In the case of a freely movable micromechanical structure, after the etching process, the micromechanical structure no longer has any connection with the remainder of the component. In the case of a resiliently movable micromechanical structure, a connection is still present, preferably through a portion of the conductive layer of small cross-sectional area extended outward to the side, which on its other side is connected to a securing plate, for instance, and acts as a spring element between the movable structure and the securing plate.
The micromechanical component is accordingly created without additional effort beyond the production process for the integrated circuit: Both the conductive and the insulating layers and the etching processes are already necessary for the integrated circuit. Only the masks need be suitably adapted in the region of the micromechanical component.
Other features which are considered as characteristic for the invention are set forth in the appended claims.
Although the invention is illustrated and described herein as embodied in a microsystem with an integrated circuit and a micromechanical component, as well as a production process, it is nevertheless not intended to be limited to the details shown, since various modifications and structural changes may be made therein without departing from the spirit of the invention and within the scope and range of equivalents of the claims.
The construction and method of operation of the invention, however, together with additional objects and advantages thereof will be best understood from the following description of specific embodiments when read in connection with the accompanying drawings.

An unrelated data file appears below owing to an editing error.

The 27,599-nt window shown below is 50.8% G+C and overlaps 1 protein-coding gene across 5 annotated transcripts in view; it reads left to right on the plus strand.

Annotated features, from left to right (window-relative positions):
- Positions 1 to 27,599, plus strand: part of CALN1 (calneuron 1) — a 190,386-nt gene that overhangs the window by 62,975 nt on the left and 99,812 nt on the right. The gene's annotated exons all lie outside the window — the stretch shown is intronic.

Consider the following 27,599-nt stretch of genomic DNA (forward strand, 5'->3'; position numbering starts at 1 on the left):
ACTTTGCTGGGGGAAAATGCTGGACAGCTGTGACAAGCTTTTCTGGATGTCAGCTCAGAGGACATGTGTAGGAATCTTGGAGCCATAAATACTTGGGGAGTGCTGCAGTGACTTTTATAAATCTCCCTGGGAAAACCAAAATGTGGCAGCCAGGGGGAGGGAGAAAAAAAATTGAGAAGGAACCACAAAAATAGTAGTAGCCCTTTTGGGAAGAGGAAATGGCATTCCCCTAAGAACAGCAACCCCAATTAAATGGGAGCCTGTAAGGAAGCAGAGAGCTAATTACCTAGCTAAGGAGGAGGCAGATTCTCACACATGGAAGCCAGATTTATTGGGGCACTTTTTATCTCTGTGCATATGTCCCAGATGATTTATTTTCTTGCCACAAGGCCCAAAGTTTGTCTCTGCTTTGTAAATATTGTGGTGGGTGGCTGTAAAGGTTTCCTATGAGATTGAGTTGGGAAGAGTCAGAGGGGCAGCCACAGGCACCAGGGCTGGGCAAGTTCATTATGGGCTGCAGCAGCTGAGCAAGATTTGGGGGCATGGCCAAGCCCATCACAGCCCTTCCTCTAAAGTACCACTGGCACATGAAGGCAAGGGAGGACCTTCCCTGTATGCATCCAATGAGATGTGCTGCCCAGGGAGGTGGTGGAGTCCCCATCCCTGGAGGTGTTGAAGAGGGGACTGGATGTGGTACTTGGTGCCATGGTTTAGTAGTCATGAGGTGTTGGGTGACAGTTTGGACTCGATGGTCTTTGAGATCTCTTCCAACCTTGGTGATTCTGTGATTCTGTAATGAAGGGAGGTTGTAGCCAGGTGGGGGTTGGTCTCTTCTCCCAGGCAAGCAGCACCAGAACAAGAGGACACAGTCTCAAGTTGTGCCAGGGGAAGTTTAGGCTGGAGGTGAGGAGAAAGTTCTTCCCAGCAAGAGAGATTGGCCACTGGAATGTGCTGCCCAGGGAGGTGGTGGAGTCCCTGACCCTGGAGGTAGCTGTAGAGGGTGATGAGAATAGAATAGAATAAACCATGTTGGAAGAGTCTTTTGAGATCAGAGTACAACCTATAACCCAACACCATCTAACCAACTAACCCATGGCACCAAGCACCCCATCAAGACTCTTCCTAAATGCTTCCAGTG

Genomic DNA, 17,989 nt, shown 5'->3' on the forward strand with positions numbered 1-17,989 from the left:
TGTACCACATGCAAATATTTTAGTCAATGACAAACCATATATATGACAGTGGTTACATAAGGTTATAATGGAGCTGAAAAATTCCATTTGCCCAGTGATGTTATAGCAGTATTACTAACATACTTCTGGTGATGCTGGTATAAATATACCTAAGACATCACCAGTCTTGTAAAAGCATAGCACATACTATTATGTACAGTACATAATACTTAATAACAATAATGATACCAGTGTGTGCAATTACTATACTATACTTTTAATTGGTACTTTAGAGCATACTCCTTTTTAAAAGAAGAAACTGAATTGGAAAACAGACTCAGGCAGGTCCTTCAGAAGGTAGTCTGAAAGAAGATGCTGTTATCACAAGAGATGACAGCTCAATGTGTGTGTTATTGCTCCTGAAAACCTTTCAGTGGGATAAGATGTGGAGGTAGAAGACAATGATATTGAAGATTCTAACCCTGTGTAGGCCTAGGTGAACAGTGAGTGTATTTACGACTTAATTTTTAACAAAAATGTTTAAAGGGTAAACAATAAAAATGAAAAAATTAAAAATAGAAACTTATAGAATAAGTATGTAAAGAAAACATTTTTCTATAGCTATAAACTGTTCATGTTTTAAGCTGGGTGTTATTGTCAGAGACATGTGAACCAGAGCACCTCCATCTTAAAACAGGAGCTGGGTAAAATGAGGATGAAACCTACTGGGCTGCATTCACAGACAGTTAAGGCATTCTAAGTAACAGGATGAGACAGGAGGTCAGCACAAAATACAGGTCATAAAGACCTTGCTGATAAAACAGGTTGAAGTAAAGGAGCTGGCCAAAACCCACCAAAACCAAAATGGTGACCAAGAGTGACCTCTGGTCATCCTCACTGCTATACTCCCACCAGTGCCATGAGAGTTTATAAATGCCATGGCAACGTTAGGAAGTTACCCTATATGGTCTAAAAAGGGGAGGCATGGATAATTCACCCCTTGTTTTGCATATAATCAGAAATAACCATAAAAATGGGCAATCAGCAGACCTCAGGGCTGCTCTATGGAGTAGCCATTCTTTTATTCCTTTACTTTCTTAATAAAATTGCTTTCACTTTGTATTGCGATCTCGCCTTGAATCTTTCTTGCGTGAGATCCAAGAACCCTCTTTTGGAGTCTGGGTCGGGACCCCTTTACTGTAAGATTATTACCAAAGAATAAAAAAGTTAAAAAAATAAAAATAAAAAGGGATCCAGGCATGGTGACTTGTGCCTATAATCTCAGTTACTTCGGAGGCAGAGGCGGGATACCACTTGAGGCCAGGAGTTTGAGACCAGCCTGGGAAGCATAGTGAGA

FIGS. 1 and 2 are fragmentary, diagrammatic, cross-sectional views of a semiconductor substrate, each showing an integrated circuit (region IS) and a micromechanical component (region BT), in terms of which the method is illustrated;
FIGS. 3 and 4 are fragmentary plan views of the micromechanical component of FIGS. 1 and 2 after structuring of respective first and second metallizing planes; and
FIGS. 5 and 6 are fragmentary cross-sectional views and FIG. 7 is a plan view of a respective micromechanical component, in accordance with a further embodiment of the invention.
Referring now to the figures of the drawing in detail and first, particularly, to FIGS. 1-4 thereof, there is seen a first exemplary embodiment of the invention, in conjunction with which a micromechanical component that can be used as a micromotor will be described. It has a shaft A and electrodes E1, E2 seen in FIGS. 2 and 4 as fixed micromechanical components and a ring R as a movable micromechanical component. In FIGS. 1 and 2, the electrodes E1, E2 are respectively located in front of and behind the plane of the drawing.
In FIG. 1, a silicon semiconductor substrate 1 with a field oxide 2 is shown. Other process steps which are necessary for producing an integrated circuit (IC) are also performed. In the case of a CMOS circuit, these produce epitaxial layers, doped wells, channel implantation, and gate oxide, for instance. A polysilicon layer 3 is deposited and structured for a gate plane of the IC. In the region of a micromechanical component (BT region), this region is structured as is shown in FIG. 3. In other words, underneath the later movable structure it remains and serves there, among other purposes, as an etch stop and above a portion P it serves as an electrical terminal. In front of and behind the plane of the drawing of FIGS. 1 and 2, separate polysilicon surfaces are formed, which will later be connected to the electrodes E1, E2 of the motor.
In an IC region IS, a gate 3 is formed and, among other steps, an implantation of source/drain zones 4 is performed.
In a preferably planar intermediate oxide 5 which is provided on the polysilicon layer 3 as an insulating layer, contacts 6 to the polysilicon layer or to lower-lying layers are present at predetermined points. In the region BT, one such contact forms part of the shaft A and one or more of the contacts can be disposed on the polysilicon electrodes. The portion P of the polysilicon layer 3 shown in FIGS. 1 and 2 is also connected toward the top through such a contact 6.
The gate layer or the S/D zones 4 can be connected in the region IS.